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Are Housing Stocks Overpriced?

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We have gotten used to a spate of positive housing-related news lately. The recovery of this sector is expected to gradually contribute meaningfully to gross domestic product (GDP) and possibly offset weakness arising from a tight federal fiscal policy.

Among the positive developments, sales of new single-family houses increased sequentially by about 16% to an annual rate (seasonally adjusted) of 437,000 units in Jan 2013. This has been the best performance since mid 2008.

Then, the country’s inventory of pre-existing homes (not adjusted seasonally) dropped 4.9% from December to about 1.74 million units in January, which was the lowest supply of homes in many years. At the current level of sales, supplies would be depleted in about 4 months.

Furthermore, the median price for a house resale is on the upswing and the S&P/Case-Shiller Home Price Indices are buoyant. While demand was subdued till recently, there are, at present, not enough homes for sale to meet growing demand. New residential construction in the form of building permits and housing starts were strong in February and fresh residential-related construction is expected to move up sharply in 2013.

Investors are increasingly gravitating toward the U.S. housing market. Even hedge funds have gone long on the sector, a big change from their shorting of sub-prime mortgages during The Great Recession. The most common investment remains residential mortgage-backed instruments followed by long positions on housing stocks. Depending on their risk appetite, investors may invest in low-risk agency-backed mortgages or select riskier instruments not guaranteed by the federal government but offering higher return. Then, investors such as The Blackstone Group LP (BX - Free Report) and others are buying up select properties across the nation to rent them out for a tidy yield.

Incidentally, with home prices on the upswing, home equity lending is back in vogue after many years of decline. Home equity lending is expected to increase, despite greater fiscal discipline than in the past on the part of borrowers, which should provide a fillip to consumer spending in the economy.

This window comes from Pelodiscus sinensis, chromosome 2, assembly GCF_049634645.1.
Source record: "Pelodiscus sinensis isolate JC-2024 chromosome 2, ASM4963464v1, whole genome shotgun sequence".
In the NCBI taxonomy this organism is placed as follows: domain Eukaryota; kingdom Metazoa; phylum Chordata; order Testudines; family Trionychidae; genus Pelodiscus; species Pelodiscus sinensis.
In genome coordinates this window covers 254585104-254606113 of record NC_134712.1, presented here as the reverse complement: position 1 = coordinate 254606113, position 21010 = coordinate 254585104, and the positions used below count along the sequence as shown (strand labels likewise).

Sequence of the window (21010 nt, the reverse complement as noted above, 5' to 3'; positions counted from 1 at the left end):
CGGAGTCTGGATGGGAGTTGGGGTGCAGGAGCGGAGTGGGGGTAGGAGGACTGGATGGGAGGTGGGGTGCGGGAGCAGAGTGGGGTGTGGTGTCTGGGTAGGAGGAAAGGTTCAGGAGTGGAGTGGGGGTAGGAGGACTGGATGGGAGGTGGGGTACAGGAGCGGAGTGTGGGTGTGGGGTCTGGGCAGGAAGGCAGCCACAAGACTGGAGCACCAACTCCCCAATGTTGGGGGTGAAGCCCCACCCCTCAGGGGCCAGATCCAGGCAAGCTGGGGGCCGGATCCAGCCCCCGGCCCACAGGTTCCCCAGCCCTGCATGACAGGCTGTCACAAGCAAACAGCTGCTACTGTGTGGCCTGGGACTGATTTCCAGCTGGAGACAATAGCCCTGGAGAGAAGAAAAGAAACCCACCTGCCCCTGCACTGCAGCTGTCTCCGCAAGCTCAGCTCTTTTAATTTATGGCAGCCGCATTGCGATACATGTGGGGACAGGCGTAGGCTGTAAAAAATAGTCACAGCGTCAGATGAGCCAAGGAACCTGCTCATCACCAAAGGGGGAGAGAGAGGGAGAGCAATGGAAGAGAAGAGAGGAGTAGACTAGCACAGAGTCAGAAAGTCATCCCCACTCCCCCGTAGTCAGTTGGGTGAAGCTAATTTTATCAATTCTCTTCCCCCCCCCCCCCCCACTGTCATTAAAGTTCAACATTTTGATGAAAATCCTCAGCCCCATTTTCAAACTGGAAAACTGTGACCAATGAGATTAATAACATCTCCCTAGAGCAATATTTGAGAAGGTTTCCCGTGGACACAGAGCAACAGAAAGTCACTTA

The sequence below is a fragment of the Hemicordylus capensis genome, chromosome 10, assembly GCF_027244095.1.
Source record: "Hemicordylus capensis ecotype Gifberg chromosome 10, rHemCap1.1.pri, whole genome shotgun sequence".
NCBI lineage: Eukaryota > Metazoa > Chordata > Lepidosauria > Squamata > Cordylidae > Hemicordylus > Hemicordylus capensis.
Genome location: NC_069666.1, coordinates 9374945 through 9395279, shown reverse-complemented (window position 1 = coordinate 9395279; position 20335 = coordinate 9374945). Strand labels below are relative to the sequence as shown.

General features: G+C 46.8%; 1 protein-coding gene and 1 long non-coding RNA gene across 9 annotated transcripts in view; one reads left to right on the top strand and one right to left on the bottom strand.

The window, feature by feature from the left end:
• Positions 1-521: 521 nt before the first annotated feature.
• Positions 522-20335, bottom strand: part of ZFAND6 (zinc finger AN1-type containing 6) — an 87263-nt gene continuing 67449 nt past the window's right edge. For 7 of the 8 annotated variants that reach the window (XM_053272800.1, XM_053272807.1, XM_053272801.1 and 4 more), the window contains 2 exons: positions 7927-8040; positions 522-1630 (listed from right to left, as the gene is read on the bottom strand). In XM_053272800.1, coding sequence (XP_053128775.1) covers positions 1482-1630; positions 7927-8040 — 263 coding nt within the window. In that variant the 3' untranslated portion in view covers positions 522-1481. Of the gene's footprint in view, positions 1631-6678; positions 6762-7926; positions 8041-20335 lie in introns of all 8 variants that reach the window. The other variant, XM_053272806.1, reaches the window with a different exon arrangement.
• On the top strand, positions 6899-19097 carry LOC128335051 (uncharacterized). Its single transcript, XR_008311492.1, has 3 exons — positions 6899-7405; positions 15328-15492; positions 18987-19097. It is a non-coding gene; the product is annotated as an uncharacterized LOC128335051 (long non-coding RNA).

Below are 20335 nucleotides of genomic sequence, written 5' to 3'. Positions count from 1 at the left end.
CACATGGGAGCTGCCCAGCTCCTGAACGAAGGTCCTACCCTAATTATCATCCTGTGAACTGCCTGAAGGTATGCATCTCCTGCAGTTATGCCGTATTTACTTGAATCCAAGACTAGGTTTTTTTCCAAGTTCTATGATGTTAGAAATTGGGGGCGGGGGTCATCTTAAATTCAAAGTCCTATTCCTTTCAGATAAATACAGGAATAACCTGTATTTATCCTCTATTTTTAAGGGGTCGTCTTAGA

The feel good factor led to recent IPO-related activity in the housing sector. TRI Pointe Homes, Inc. (TPH - Free Report) successfully raised funds from the public. It is the first homebuilder to do so in a while.

We look at the highlights of recent performance of some bellwether housing and allied stocks.

PulteGroup, Inc. (PHM - Free Report) , the biggest homebuilder in America, enjoyed strong revenues and earnings in 2012. Its fourth quarter 2012 earnings of 34 cents per share beat the Zacks Consensus Estimate by 9.7% and were significantly better than the prior-year quarter results. PulteGroup’s stock rose almost three fold in 2012 and it was one of the top performers in the benchmark S&P 500. The stock was recently trading at a forward P/E multiple of 18.2x compared with an eye-catching 49.4x for the industry and 14.4x for the S&P 500. We currently have a Zacks Rank #3 (Hold) on PulteGroup.

KB Home’s (KBH - Free Report) adjusted net loss per share of 3 cents in the fiscal fourth quarter (ending November) missed the Zacks Consensus Estimate by 50%. Earnings, however, improved significantly from the prior-year quarter loss of 19 cents driven by topline growth of 20%. KB Home was recently trading at a price-to-book (P/B) of 3.9x compared with 2.1x for the industry and 5.6x for the S&P 500. With the housing market recovery gaining momentum, KB Home believes its strategic initiatives will help it achieve profitability in fiscal 2013. We currently have a Zacks Rank #2 (Buy) on KB Home.

Lennar Corp.’s (LEN - Free Report) adjusted earnings of 48 cents in the fourth quarter of fiscal 2012 (ending November) beat the Zacks Consensus Estimate by 6.8% and the prior-year earnings by 200% driven by 42% growth in homebuilding revenue. The stock was recently trading at a forward P/E multiple of 26.8x compared with 48.7x for the industry. We currently have a Zacks Rank #3 (Hold) on Lennar.

Lowe’s Companies (LOW - Free Report) , the world’s second largest home improvement retailer, reported fourth-quarter fiscal (ending January) earnings of 26 cents per share that handily surpassed the Zacks Consensus Estimate of 23 cents reflecting improved merchandise and higher demand. The stock was recently trading at a forward P/E of 18.3x compared with 24.9x for the industry. We currently have a Zacks Rank #3 (Hold) on Lowe’s Companies.

To sum up, following the run-up in stock prices in housing and allied sectors, we are largely Neutral. However, this evolving housing space may need to be carefully watched for investment opportunities.

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